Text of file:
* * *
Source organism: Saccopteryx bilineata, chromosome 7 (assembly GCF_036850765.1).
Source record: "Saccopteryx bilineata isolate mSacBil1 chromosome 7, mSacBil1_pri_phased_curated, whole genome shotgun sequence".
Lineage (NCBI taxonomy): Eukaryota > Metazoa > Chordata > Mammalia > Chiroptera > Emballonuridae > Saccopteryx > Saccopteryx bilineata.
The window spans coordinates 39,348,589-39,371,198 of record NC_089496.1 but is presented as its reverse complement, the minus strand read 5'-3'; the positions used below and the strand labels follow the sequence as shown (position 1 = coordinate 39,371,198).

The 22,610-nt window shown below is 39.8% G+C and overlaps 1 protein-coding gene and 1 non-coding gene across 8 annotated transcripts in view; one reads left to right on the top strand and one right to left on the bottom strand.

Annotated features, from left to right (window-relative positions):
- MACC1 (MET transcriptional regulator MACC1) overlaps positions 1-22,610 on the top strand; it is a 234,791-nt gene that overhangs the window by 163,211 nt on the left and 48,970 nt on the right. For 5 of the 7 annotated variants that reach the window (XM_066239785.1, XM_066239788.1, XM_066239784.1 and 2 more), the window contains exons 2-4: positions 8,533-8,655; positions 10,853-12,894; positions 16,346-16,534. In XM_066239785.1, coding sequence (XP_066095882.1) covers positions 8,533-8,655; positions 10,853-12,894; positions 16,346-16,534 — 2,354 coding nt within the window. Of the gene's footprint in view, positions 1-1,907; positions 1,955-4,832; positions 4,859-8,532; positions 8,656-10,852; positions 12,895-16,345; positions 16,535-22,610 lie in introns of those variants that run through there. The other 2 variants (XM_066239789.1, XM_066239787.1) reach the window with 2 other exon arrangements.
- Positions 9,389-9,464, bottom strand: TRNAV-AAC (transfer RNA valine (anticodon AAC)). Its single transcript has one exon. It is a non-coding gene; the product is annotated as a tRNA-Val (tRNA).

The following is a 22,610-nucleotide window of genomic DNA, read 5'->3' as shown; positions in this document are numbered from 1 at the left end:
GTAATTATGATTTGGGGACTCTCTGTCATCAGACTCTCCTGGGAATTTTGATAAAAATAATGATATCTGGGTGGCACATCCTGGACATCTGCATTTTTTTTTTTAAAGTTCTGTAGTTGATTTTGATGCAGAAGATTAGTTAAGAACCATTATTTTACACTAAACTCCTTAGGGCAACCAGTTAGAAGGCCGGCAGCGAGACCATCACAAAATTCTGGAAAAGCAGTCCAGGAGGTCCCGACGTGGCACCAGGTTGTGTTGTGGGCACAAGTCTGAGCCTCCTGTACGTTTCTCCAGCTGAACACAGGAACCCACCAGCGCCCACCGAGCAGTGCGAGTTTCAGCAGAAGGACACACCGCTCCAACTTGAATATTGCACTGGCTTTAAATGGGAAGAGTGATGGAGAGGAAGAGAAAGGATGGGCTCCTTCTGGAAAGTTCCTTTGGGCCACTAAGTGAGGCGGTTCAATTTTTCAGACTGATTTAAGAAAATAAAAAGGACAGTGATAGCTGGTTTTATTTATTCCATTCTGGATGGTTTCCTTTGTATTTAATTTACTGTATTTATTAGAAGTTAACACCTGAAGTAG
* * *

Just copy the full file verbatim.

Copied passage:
Source organism: Saccopteryx bilineata, chromosome 7 (assembly GCF_036850765.1).
Source record: "Saccopteryx bilineata isolate mSacBil1 chromosome 7, mSacBil1_pri_phased_curated, whole genome shotgun sequence".
Lineage (NCBI taxonomy): Eukaryota > Metazoa > Chordata > Mammalia > Chiroptera > Emballonuridae > Saccopteryx > Saccopteryx bilineata.
The window spans coordinates 39,348,589-39,371,198 of record NC_089496.1 but is presented as its reverse complement, the minus strand read 5'-3'; the positions used below and the strand labels follow the sequence as shown (position 1 = coordinate 39,371,198).

The 22,610-nt window shown below is 39.8% G+C and overlaps 1 protein-coding gene and 1 non-coding gene across 8 annotated transcripts in view; one reads left to right on the top strand and one right to left on the bottom strand.

Annotated features, from left to right (window-relative positions):
- MACC1 (MET transcriptional regulator MACC1) overlaps positions 1-22,610 on the top strand; it is a 234,791-nt gene that overhangs the window by 163,211 nt on the left and 48,970 nt on the right. For 5 of the 7 annotated variants that reach the window (XM_066239785.1, XM_066239788.1, XM_066239784.1 and 2 more), the window contains exons 2-4: positions 8,533-8,655; positions 10,853-12,894; positions 16,346-16,534. In XM_066239785.1, coding sequence (XP_066095882.1) covers positions 8,533-8,655; positions 10,853-12,894; positions 16,346-16,534 — 2,354 coding nt within the window. Of the gene's footprint in view, positions 1-1,907; positions 1,955-4,832; positions 4,859-8,532; positions 8,656-10,852; positions 12,895-16,345; positions 16,535-22,610 lie in introns of those variants that run through there. The other 2 variants (XM_066239789.1, XM_066239787.1) reach the window with 2 other exon arrangements.
- Positions 9,389-9,464, bottom strand: TRNAV-AAC (transfer RNA valine (anticodon AAC)). Its single transcript has one exon. It is a non-coding gene; the product is annotated as a tRNA-Val (tRNA).

The following is a 22,610-nucleotide window of genomic DNA, read 5'->3' as shown; positions in this document are numbered from 1 at the left end:
GTAATTATGATTTGGGGACTCTCTGTCATCAGACTCTCCTGGGAATTTTGATAAAAATAATGATATCTGGGTGGCACATCCTGGACATCTGCATTTTTTTTTTTAAAGTTCTGTAGTTGATTTTGATGCAGAAGATTAGTTAAGAACCATTATTTTACACTAAACTCCTTAGGGCAACCAGTTAGAAGGCCGGCAGCGAGACCATCACAAAATTCTGGAAAAGCAGTCCAGGAGGTCCCGACGTGGCACCAGGTTGTGTTGTGGGCACAAGTCTGAGCCTCCTGTACGTTTCTCCAGCTGAACACAGGAACCCACCAGCGCCCACCGAGCAGTGCGAGTTTCAGCAGAAGGACACACCGCTCCAACTTGAATATTGCACTGGCTTTAAATGGGAAGAGTGATGGAGAGGAAGAGAAAGGATGGGCTCCTTCTGGAAAGTTCCTTTGGGCCACTAAGTGAGGCGGTTCAATTTTTCAGACTGATTTAAGAAAATAAAAAGGACAGTGATAGCTGGTTTTATTTATTCCATTCTGGATGGTTTCCTTTGTATTTAATTTACTGTATTTATTAGAAGTTAACACCTGAAGTAG